Winding up a company: How the process works
If a company is unable to pay its debts then it’s possible to apply for a winding up petition which could see a business placed in liquidation.
This will occur if the petition is successful and debts must be at least £750 for the process to be considered.
It is by no means a guarantee that any of the money owed will be returned, although a debt specialist or business recovery firm can provide help and advice.
Notifying businesses of intentions
In order to wind up a company there must be evidence that the person or persons involved are owed money by that particular business.
A certificate of personal service or substituted service to confirm that a request for payment was made is one such piece of evidence.
Alternatively, a statement from a bailiff showing that they couldn’t recover enough assets to pay the debt will also be suitable in cases where a court judgment was granted.
If a company’s debts amount to more than its assets, this may also be accepted as evidence by a court.
Applying for a winding up petition
In order to start the process of winding up a company, the right forms must be used although guidance on this would be available from insolvency practitioners.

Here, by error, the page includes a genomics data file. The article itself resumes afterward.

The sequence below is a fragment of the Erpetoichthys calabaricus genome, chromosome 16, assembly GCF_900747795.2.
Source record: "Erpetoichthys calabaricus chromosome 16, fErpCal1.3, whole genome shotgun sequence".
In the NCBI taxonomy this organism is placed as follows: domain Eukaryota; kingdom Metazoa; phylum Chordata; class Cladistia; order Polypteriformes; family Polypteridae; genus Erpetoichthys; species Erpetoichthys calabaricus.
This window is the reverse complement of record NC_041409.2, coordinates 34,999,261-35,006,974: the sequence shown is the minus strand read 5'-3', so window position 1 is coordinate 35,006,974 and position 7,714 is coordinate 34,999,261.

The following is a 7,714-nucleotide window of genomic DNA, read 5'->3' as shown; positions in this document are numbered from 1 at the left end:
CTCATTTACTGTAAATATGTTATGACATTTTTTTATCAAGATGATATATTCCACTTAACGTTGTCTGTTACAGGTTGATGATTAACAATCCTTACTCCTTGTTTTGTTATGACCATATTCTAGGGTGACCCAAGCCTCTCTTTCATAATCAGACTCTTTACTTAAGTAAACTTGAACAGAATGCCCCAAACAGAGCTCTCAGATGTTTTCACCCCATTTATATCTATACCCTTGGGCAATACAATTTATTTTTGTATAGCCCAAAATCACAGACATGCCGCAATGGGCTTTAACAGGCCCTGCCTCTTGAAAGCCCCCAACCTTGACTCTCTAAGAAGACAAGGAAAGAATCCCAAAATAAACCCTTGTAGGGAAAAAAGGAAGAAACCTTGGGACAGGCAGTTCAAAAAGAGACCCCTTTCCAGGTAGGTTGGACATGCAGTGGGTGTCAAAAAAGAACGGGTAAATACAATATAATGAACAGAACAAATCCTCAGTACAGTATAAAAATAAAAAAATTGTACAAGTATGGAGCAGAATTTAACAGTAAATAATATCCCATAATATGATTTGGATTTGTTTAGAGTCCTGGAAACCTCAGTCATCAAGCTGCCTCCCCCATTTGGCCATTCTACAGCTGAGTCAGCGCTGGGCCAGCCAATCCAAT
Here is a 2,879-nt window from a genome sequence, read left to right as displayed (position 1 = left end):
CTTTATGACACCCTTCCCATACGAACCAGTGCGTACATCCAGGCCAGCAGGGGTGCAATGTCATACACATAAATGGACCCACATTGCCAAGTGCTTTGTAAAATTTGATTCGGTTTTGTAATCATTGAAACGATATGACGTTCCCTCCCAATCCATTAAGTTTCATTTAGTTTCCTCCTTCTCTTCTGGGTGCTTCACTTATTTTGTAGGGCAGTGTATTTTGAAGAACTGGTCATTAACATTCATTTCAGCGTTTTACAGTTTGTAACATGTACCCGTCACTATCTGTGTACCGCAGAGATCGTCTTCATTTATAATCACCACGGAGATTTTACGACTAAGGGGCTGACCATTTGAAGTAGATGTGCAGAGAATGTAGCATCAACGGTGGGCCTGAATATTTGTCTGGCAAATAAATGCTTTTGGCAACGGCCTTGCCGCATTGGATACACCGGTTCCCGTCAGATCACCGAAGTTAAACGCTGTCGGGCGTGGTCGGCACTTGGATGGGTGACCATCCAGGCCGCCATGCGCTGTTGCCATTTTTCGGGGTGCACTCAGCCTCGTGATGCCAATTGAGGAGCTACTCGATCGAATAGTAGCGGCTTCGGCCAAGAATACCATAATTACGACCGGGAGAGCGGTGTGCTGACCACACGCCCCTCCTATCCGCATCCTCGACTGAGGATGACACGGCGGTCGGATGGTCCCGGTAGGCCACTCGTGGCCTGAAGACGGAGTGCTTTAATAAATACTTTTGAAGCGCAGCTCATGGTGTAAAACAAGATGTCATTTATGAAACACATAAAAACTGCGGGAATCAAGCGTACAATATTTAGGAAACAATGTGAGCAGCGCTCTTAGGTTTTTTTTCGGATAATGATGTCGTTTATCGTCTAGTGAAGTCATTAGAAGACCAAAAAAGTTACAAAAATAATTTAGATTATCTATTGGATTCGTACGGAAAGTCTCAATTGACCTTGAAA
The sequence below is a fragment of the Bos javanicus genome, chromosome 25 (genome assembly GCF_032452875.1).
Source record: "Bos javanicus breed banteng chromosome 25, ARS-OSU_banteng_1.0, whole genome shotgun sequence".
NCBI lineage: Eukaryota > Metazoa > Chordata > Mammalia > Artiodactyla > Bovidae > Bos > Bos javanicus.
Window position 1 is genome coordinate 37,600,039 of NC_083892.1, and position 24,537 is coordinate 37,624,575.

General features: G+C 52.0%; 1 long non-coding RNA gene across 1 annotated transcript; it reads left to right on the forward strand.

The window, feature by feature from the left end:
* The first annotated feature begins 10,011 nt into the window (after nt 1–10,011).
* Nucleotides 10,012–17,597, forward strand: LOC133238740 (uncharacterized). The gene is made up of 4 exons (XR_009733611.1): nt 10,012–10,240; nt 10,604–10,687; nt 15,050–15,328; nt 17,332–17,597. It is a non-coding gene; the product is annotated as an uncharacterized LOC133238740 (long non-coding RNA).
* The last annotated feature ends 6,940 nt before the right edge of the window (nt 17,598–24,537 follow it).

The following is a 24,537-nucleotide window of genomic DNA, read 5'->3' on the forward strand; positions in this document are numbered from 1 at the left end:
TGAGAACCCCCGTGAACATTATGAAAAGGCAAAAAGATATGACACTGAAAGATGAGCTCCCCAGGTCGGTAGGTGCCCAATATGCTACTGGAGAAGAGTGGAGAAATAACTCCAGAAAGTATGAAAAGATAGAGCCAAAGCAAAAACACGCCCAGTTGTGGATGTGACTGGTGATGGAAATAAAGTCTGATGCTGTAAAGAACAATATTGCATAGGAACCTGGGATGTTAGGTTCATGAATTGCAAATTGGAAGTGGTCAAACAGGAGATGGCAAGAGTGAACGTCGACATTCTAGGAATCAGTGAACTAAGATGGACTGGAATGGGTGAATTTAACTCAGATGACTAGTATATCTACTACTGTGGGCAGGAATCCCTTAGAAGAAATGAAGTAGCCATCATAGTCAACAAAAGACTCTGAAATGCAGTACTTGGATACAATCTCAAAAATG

Guidance is also available via Companies House, while any petition must be served to the company at its registered office.
A certificate of service is also required to confirm that this has been done and any paperwork is then sent on to any relevant liquidators, receivers or administrators if the firm is involved in one of the following situations:
- voluntary liquidation
- administrative receivership
- administrative order in place
- voluntary arrangement in place
Settling the case via a court hearing
If a petition is accepted then a court hearing will be set up and if that hearing is successful then a winding up order will be issued.
As a result a company will close and its assets will be sold to service debts. An official receiver will be placed in charge of the liquidation in order to oversee this process.
By Phil Smith